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Re: French tanks at Narvik. Anyone got more data?

Post  Black Hornet on Tue 13 Sep 2011 - 22:09

And andrews troops withdrawing had nothing to do with German paras, my god yer a funny one.

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Re: French tanks at Narvik. Anyone got more data?

Post  SecondFront on Tue 13 Sep 2011 - 22:40

And andrews troops withdrawing had nothing to do with German paras, my god yer a funny one..

Actually - no it wasn't, it was due to a misunderstanding between him and Brigadier Hargest; Andrews withdrew his two companies bto behind Hill 107, thinking that the other two companies of his command were gone, and after the failure of the 15:25 tank-supported counterattack on the airfield; Andrews asked Hargest for either permission to withdraw, OR for reinforcements to be sent - and Hargest gave him an ambiguous reply...THEN called abck to promise two companies of reinforcements.

Andrews intended to use them to reoccupy Hill 107....but only one showed up anything like on time, and when it did he sent it up Hill 107 - but when there was no sign of the second - which had encountered light resistance on the way and turned back! - Andrews recalled the company of reinforcements he HAD sent up the hill and pulled back.

Andrews hadn't realised that his C and D companies were still relatively intact - just out of contact with him.

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Re: French tanks at Narvik. Anyone got more data?

Post  Black Hornet on Tue 13 Sep 2011 - 23:46

So the light resistance had no bearing on it, funny stuff. Keep em coming, good laughs.

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Re: French tanks at Narvik. Anyone got more data?

Post  SecondFront on Wed 14 Sep 2011 - 0:04

No, the light resistance that turned his reinforcements from another command back had nothing to do with his mistake in thinking that his c and D companies had been eliminated. Feel free to read the histories.

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Re: French tanks at Narvik. Anyone got more data?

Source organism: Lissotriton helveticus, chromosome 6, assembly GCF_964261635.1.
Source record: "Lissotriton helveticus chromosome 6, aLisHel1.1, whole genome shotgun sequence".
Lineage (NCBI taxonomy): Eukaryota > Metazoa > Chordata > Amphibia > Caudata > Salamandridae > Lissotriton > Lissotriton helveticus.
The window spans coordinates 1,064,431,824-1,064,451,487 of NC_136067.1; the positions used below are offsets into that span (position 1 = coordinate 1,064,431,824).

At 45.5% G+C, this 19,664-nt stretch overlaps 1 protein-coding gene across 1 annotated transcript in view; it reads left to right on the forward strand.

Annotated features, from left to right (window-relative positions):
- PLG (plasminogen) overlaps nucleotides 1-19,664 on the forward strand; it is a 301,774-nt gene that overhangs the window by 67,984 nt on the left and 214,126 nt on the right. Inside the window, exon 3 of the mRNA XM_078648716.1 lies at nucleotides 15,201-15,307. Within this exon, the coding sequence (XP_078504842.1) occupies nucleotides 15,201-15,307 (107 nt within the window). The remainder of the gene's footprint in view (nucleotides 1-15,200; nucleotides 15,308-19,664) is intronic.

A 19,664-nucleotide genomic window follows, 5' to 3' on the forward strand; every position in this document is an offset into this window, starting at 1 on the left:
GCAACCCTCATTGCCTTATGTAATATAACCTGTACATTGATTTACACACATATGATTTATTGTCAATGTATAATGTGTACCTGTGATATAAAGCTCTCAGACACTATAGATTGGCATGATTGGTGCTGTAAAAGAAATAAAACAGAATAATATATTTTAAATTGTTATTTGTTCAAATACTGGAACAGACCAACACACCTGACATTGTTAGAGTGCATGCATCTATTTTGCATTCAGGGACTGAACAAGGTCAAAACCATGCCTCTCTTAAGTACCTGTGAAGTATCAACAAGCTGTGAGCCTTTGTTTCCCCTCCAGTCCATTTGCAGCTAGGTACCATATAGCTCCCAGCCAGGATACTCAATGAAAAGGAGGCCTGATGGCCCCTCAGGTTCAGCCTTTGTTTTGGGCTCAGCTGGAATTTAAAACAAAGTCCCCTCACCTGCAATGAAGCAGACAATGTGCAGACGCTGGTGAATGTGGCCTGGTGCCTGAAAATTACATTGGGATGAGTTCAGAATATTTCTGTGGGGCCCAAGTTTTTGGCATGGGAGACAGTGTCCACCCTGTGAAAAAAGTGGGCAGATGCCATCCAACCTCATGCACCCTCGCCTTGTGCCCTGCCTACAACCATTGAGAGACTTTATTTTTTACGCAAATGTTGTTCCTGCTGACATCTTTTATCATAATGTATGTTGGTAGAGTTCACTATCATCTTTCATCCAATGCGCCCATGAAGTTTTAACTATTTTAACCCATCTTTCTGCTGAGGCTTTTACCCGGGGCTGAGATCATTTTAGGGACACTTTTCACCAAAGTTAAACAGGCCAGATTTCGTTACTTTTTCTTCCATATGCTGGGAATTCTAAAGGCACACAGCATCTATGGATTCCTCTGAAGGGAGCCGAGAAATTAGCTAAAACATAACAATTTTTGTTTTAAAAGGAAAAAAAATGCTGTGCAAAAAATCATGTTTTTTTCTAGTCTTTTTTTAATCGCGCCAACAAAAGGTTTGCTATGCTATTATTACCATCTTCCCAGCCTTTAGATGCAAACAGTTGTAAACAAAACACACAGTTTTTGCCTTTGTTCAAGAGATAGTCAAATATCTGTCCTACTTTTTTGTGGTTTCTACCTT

Post  Black Hornet on Wed 14 Sep 2011 - 0:09

Nonetheless, the light resistance created the situation that made him think that according to your post. In any logical conclusion, the FJ did play a role.

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Re: French tanks at Narvik. Anyone got more data?

Post  SecondFront on Wed 14 Sep 2011 - 1:07

Nonetheless, the light resistance created the situation that made him think that according to your post. In any logical conclusion, the FJ did play a role

No, the "light resistance" that the reinforcement company met was what decided him not to re-occupy the airfield-facing side of Hill 107...

It wasn't what made him withdraw in the first place.

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Re: French tanks at Narvik. Anyone got more data?

Post  Black Hornet on Wed 14 Sep 2011 - 1:19

Ok, so the FJ light resistance made him not re-occupy the hill facing the airfield, therefore the FJ played a significant role in the airfields capture. You said it.

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Re: French tanks at Narvik. Anyone got more data?

Post  SecondFront on Wed 14 Sep 2011 - 1:24

Ok, so the FJ light resistance made him not re-occupy the hill facing the airfield, therefore the FJ played a significant role in the airfields capture. You said it..

No, the exhausted remains of the initial FJ drop in the airfield were able to take it because he withdrew, not because he didn't come back! They did that BEFORE he was forced to make the final decision not to reoccupy his former positions I.E. BETWEEN him pulling out mistakenly and not going back again.

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Re: French tanks at Narvik. Anyone got more data?

Post  Black Hornet on Wed 14 Sep 2011 - 1:27

Right, so he withdrew because of light FJ resistance to his backup units, therefore FJ still played a significant role in any intrepretation of events.

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Re: French tanks at Narvik. Anyone got more data?

Post  SecondFront on Wed 14 Sep 2011 - 1:32

so he withdrew because of light FJ resistance to his backup units

That's you simply repeating what you said several posts ago - and it's STILL as wrong now as it was an hour or three ago.

He withdrew because he thought half his force had been eliminated, he didn't know they were simply out of touch.

He planned to go back after securing the promise of reinforcements - but they didn't all show up so he didn't go back. IN THE MEANTIME the surviving FJ on the airfield took possession of it.

In other words - the reason they could do so was because he left - NOT because he failed to go back...THEY didn't know that's what he planned!!!

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Re: French tanks at Narvik. Anyone got more data?

Post  Black Hornet on Wed 14 Sep 2011 - 5:18

So you admit the FJ took the airfield which naturally assured Mtn troops could be flown in, therefore you admit the FJ played a significant role in securing Crete. glad we sorted that out. One can argue all day how lucky they were that so & so didn't return, & mix-up occurred with opposing forces etc, but take em out of the equation, & no secure airfield. No secure airfield, no Mtn troops. End of story.

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Re: French tanks at Narvik. Anyone got more data?

Post  Bjørn on Thu 15 Sep 2011 - 16:17

Hello!
Originally, the Armoured Force was planned to be the French 342nd and 343rd ”Compagnie Autonome de Chars” (Independent Tank Company), equipped with 15 Hotchkiss H-39 light tanks (342rd, Capt. Dublineau) and 15 Renault FT-17 (343rd).
These vehicles are more "tankettes" than tanks, and never appeared in the numbers stated - in battle. So they must rather be regarded as one of many "could have been" scenarios.

B